Wealthy aircraft, car owners get relief in KRA seizure plan

Lawmakers have opened a window for businesses and wealthy individuals to avoid prompt disposal of property such as ships, planes, and cars for tax evasion. The Finance and Planning Committee of the National Assembly has recommended further changes to the Finance Bill 2022, forestalling sell of frozen assets within two months to recover unpaid taxes.

The amendment, if approved by the House, will allow wealthy tax cheats to enter into a payment plan with the Kenya Revenue Authority (KRA), giving them more time to settle the arrears.

The changes have been made under the proposed repeal of Section 40 of the Tax Procedures Act which will hand KRA Commissioner for Domestic Taxes powers to freeze and seize ships, aircraft and cars by issuing directives to respective registrars…BusinessDaily

Ministry wants interest on pending bills capped

The Health Ministry, which is currently facing a bill of Sh41.6 billion in pending legal claims, wants Parliament to enact a law to cap interest and penalties payable on pending payments. The ministry wants MPs to amend various laws to provide for a statutory cap on interest rates to between four to eight percent as the maximum rate that the State can pay on judgments and accrued claims.

Health Principal Secretary Susan Mochache said the cap would avoid unfair economic burden on the taxpayer through judicial awards.

Currently, courts slap State agencies with huge awards, with interest computed at commercial rates….BusinessDaily

Oigara's legacy at KCB in numbers

On Wednesday, Mr Joshua Oigara handed over the reins at the Kenya Commercial Bank Group, marking an end to a near 10-year tenure that has transformed the bank into East Africa’s leading retail, SME and corporate bank. The real test of a CEO and business leader’s performance is the results they produce over their entire tenure. And, the metrics for evaluation must be based on objective data.

In Mr Oigara’s case, his performance at KCB is clear to see in such metrics such as growth in customer deposits, number of loan accounts, trends on non-performing loans, and expansion of the branch network. One can also look at digital banking metrics, including the growth of the KCB-M-Pesa brand.

Alternatively, one can choose to judge by looking at profit and loss performance and balance sheet metrics.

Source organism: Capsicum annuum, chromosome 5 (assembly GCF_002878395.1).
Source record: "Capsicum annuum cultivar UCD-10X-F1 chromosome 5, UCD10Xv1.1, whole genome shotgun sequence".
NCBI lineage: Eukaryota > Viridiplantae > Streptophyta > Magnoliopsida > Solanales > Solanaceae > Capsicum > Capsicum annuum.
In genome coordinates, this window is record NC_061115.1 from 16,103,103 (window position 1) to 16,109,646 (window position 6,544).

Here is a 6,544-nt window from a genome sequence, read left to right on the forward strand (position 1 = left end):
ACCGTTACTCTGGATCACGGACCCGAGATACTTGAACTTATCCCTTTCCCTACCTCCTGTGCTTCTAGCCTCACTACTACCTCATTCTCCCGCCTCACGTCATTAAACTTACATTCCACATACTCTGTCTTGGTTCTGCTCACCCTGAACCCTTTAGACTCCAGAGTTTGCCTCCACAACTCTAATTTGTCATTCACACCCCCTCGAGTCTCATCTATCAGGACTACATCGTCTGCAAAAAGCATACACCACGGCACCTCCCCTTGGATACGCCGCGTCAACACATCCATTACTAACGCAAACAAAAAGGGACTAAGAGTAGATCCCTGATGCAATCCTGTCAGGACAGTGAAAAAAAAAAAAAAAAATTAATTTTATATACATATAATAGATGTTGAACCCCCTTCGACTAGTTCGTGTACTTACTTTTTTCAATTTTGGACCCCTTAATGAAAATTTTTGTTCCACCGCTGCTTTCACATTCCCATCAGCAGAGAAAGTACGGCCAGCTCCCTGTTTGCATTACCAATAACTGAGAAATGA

Also, KCB’s performance on stock market (growth in a total shareholder return- including dividends reinvested, change in market capitalisation and so on) in the years since his 2013 appointment provides a good basis for performance evaluation.

Let’s go through the data and numbers….BusinessDaily

Banks eyeing Ethiopian market to partner with local lenders

Foreign banks seeking to enter Ethiopia could be required to have a local partner to set up business in the country whose unbanked population stands at 75 percent. This is according to the new proposed rules being crafted by Addis Ababa.

This means Kenyan banks which have had their sights on the Ethiopian market for years may be required to make acquisitions or form joint ventures with local partners in order to operate in the country…The EastAfrican

Private sector calls for tax uniformity across EAC

The private sector in the East African Community has proposed harmonisation of several taxes including value added tax, income tax and excise duty in the 2022/2023 budget, arguing this will ease the cost of doing business in the region.

“Tax harmonisation is extremely important for all of use as East Africans. Tax matters impact businesses and most importantly impact our people,” said Simon Kaheru, the East African Business Council (EABC) chairperson, Uganda chapter.

“What matters for us is to see a pro-people budget in all of East Africa in the 2022/23 financial year.”

Kenya has already unveiled its budget due to the upcoming elections in August. But Tanzania, Rwanda and Uganda will unveil theirs in June. Burundi is yet to align their budget same as South Sudan and latest entrant DR Congo.

However, the budgets will all be effective starting July 1. ….The EastAfrican

Co-operative Bank profit hits Sh5.8 billion on revenue growth

The Co-operative Bank of Kenya has reported a net profit of Sh5.8 billion in the first three months of 2022, buoyed by non-interest income and cost management.

This was a growth of 65.7 per cent from a profit after tax of Sh3.5 billion in the first quarter of 2021. It means that shareholders of the listed lender get Sh24 return for every Sh100 that they have invested into the company.

Besides growing its income, the lender’s profitability also grew after it managed its operating costs, freeing up Sh760 million that had been set aside as insurance against possible loan defaults. Co-op Bank, Kenya’s third largest lender by asset size, picked up from where it left off at the end of 2021 with its revenues growing by 17 per cent to Sh16.8 billion in the first quarter….The Standard

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